Jesus Shoes (Or How to Walk On Water in One Easy Step)

When I worked for now-defunct MC Sports, we sold Nike athletic shoes. I was always amazed that people would put out $250 a pop for a pair of limited edition Jordan basketball shoes. I was even more amazed that they would resell on eBay for $500 to $750. People went out of their way to be convinced that there was something special about these basketball sneakers.

Nike ‘Jesus Shoes’ filled with holy water sell for $3KSo, I was not surprised to read that people were willing to put out over $4,000 for a pair of Nike Air Max 97s “which include a steel crucifix, are made of 100% frankincense wool, come with 60cc of “holy water” from the River Jordan tucked under the sole, and are inscribed with Matthew 14:25, the verse where Jesus supposedly walks on water.”

In fact, the original Air Max sells for about $160. The revised edition, manufactured by MSCHF out of Brooklyn, New York, originally sold for $1,450. They are now reselling for over $4,000.

You may think this was a silly attempt to hoodwink the Christian community and in a way, you would be right. Except for the shoes sold out within one week of introduction.

Fortunately, Nike has nothing to do with this offering.

Why are people so gullible? Is it because we have the “unique ability to receive, trust and act on stories we get from others, and so accumulate a shared view about the world?” Or is it the belief in the unknown and unexplainable?

We know that the water of the River Jordan has no chemistry that makes the water any more special than the waters in Lake Erie. And how do we know that this is really water from the River Jordan and not the East River in New York City? Are we such a trusting lot?

(According to Matthew 14:25, Jesus walked on the waters of a lake or on the sea, depending on which version of the Bible you read, but not on the River Jordan.)

For those whose belief system is fenced by “faith,” belief in the supernatural cannot be explained. Nor can logic and science persuade them differently. They need to believe in something, their God, for the things that happen to them, good or bad, in life. It is nearly impossible to convince them otherwise.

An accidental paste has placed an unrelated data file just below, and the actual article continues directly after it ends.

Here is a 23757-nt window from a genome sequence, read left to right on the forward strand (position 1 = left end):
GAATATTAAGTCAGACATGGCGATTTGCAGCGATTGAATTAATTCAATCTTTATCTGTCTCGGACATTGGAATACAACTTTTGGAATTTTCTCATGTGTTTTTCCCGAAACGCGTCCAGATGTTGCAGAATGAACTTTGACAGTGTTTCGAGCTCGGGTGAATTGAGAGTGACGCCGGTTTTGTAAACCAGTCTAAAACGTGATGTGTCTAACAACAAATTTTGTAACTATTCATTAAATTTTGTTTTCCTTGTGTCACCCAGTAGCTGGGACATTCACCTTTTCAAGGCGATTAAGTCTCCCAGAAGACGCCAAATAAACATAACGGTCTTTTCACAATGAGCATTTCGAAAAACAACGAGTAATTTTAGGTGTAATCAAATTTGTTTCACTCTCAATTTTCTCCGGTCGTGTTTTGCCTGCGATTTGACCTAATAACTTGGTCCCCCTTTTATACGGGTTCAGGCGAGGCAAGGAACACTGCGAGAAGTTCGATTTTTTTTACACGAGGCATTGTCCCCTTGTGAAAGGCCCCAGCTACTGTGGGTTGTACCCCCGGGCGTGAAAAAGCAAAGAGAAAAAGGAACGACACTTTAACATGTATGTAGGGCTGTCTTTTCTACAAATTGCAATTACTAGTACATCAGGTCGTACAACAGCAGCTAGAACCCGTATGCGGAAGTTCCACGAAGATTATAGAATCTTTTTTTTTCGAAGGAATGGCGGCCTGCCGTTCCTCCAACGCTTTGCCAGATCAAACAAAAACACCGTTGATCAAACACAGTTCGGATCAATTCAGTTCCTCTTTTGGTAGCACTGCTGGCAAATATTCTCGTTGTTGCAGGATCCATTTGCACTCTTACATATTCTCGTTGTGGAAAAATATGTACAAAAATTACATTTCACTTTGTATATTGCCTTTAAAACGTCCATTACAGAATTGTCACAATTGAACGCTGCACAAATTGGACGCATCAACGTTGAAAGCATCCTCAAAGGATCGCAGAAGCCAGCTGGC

Gullibility is to be easily manipulated believing something is true when it is not. For example, that there is a personal god who watches over you 24/7/365 and like the waters of the River Jordan having mystical powers. Credulity is a willingness to believe unlikely propositions with no evidence to back them up, such as a belief the there was a Jesus of Nazareth who lived 2100 years ago.

It is the same manipulation that mega-churches and televangelists use on their flocks to give their hard-earned money to an already cash inflated church. It is why people believe that God somehow touched the pastors of these churches and provided them with luxury cars, private jets, and mansions. (Prosperity ministries)

In religion, it is the need to confirm that things must happen for a reason, that it is part of God’s plan, yet that plan is never disclosed. That things do not occur by happenstance.

It is following the words of a charlatan standing on the pulpit declaring that he or she somehow has a special relationship with their god so that God only speaks directly to them. If the pastor says that “such and such is evil,” then it must be the word of God saying that such and such is evil. Attempt to dissuade the believers of this “teaching” is just not possible.

It’s called confirmation bias. We tend to believe whatever verifies our personal myths and truths.

The question then becomes, “Are religious people more gullible than the non-religious?” According to

Peter Uetz, Ph.D. from The European Molecular Biology Laboratory, the answer is “Yes.”

“(E)verybody believes in many things without having evidence. However, in many areas, especially science, we CAN, at least in theory, verify these claims. In religion, we cannot: you have to be gullible to be religious.”

So do the owners of the new Jesus shoe believe that they are walking on holy water? The answer is for most is “absolutely.” Some may even understand that the belief is inconsistent with reality, but they do not care. The myth of holy water is verified by the creation of a shoe filled with 60ccs of holy water from the River Jordan that meets the mythology they were brought up to believe.

Can we convince them otherwise? Most likely no. The myths can be buried so deep that no matter what logic you use, you will never break the delusion of verification. You cannot fight emotions with logic, it just will not work.

About David Rosman

David is the winner of the Missouri Press Foundation's "Best Columnist" in 2013 (First Place) and 2014 (Second Place), the 2016 Harold Riback Award for excellence in writing, and the winner of the 2007 Interactive Media Award for excellence in editing.
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